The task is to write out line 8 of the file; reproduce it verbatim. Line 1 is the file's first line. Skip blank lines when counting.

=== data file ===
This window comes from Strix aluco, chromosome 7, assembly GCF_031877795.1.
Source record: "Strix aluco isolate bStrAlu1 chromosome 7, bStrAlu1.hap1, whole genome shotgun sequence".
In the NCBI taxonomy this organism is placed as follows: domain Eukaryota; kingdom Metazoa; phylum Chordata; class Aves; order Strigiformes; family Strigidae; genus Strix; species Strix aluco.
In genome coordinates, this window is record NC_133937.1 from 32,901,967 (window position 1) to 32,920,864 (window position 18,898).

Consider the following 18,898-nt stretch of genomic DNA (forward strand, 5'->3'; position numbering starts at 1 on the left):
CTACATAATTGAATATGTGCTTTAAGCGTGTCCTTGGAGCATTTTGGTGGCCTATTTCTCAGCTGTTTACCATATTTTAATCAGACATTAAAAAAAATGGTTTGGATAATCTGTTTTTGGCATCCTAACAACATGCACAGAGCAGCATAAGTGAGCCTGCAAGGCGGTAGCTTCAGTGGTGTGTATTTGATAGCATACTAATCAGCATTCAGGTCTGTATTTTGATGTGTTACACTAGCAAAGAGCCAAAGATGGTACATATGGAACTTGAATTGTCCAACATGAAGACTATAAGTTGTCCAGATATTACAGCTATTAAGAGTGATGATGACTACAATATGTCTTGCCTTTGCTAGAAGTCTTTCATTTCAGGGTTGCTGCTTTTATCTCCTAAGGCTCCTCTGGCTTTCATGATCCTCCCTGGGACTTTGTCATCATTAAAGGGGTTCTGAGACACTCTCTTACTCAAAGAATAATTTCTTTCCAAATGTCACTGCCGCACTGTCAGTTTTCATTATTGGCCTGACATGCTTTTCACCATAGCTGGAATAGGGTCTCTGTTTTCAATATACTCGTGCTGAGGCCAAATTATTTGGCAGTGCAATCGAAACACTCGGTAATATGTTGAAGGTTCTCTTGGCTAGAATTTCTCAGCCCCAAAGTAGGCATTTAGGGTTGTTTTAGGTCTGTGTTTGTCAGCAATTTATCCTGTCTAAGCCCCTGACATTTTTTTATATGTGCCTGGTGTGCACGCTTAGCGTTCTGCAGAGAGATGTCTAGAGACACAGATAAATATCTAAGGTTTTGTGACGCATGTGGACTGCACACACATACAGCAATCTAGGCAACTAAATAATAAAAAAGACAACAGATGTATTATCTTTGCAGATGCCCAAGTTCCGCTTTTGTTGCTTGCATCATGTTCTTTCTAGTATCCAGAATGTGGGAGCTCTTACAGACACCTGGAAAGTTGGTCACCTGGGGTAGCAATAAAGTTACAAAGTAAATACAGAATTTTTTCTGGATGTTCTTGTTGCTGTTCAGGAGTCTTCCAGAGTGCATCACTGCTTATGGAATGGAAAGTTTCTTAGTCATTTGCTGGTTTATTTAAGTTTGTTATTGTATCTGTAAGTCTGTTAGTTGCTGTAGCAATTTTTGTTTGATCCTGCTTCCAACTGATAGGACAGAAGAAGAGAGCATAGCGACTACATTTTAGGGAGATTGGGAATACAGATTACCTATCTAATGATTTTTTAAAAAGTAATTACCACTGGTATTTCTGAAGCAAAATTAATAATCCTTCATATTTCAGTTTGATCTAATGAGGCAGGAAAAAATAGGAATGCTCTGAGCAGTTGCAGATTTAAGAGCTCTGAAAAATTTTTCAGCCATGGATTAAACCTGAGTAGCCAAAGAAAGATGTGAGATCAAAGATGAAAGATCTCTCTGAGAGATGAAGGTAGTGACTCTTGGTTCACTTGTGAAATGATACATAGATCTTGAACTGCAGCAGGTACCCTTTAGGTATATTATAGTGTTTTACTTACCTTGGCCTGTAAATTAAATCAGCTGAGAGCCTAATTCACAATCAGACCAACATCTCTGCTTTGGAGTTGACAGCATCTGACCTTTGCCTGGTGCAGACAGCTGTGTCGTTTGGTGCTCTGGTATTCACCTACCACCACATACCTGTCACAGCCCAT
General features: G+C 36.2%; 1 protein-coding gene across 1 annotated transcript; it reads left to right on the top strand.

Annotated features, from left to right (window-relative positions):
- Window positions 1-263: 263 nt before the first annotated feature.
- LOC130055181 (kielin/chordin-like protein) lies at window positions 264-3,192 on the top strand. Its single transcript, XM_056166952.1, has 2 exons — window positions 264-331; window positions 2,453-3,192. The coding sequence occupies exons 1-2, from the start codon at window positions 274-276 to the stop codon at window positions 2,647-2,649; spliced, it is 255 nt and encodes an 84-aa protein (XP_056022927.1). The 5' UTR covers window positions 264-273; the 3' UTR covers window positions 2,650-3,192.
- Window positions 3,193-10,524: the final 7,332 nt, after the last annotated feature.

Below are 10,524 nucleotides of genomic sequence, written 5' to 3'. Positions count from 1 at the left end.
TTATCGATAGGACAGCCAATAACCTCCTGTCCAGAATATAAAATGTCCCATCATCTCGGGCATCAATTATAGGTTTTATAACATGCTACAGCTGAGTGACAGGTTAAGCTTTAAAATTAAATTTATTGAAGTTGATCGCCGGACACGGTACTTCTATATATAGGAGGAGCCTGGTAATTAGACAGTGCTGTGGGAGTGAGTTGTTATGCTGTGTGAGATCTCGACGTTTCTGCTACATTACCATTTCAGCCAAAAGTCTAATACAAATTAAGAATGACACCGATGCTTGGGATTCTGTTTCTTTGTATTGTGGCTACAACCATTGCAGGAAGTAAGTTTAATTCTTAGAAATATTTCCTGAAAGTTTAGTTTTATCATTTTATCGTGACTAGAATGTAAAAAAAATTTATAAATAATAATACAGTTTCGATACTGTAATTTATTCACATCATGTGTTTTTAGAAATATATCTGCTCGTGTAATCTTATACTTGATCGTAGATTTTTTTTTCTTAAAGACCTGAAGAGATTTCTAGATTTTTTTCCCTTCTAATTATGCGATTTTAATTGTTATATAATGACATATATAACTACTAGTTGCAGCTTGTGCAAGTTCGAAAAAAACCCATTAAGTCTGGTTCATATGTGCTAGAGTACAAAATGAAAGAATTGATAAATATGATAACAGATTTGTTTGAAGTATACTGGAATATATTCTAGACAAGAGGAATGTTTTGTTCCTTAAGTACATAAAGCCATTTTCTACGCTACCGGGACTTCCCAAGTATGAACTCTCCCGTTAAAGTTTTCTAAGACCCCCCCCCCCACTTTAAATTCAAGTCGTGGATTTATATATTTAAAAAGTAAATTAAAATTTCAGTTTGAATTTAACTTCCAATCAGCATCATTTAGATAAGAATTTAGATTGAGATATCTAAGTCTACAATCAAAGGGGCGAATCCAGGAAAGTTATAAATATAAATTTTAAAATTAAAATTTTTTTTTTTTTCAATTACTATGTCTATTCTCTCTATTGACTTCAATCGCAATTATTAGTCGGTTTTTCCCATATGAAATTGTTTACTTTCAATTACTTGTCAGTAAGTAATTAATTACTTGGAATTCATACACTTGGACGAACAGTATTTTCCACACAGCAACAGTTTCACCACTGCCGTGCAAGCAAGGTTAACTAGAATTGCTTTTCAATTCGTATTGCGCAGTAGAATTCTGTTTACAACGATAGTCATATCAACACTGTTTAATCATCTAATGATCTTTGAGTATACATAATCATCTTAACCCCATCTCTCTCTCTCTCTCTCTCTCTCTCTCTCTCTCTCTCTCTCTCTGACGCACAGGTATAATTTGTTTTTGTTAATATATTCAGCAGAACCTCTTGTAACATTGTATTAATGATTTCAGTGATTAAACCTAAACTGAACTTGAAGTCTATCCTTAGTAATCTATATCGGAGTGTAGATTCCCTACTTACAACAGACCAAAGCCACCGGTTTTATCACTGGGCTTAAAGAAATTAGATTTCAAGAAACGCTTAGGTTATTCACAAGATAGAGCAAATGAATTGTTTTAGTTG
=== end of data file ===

Annotated features, from left to right (window-relative positions):